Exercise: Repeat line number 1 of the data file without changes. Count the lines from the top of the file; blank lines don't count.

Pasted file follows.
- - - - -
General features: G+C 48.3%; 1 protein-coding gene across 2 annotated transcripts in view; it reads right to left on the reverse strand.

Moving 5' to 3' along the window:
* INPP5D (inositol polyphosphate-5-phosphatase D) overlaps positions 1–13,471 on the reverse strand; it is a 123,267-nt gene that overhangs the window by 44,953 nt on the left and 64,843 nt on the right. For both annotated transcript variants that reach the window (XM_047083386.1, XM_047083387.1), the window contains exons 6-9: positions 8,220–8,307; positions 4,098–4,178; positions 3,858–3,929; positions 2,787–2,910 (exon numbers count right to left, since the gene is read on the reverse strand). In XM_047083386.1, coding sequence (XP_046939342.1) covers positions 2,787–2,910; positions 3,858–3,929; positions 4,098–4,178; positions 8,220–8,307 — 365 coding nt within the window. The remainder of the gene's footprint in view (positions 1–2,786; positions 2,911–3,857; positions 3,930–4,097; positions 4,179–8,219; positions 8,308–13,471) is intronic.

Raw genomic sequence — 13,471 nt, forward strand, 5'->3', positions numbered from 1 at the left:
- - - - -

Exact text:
General features: G+C 48.3%; 1 protein-coding gene across 2 annotated transcripts in view; it reads right to left on the reverse strand.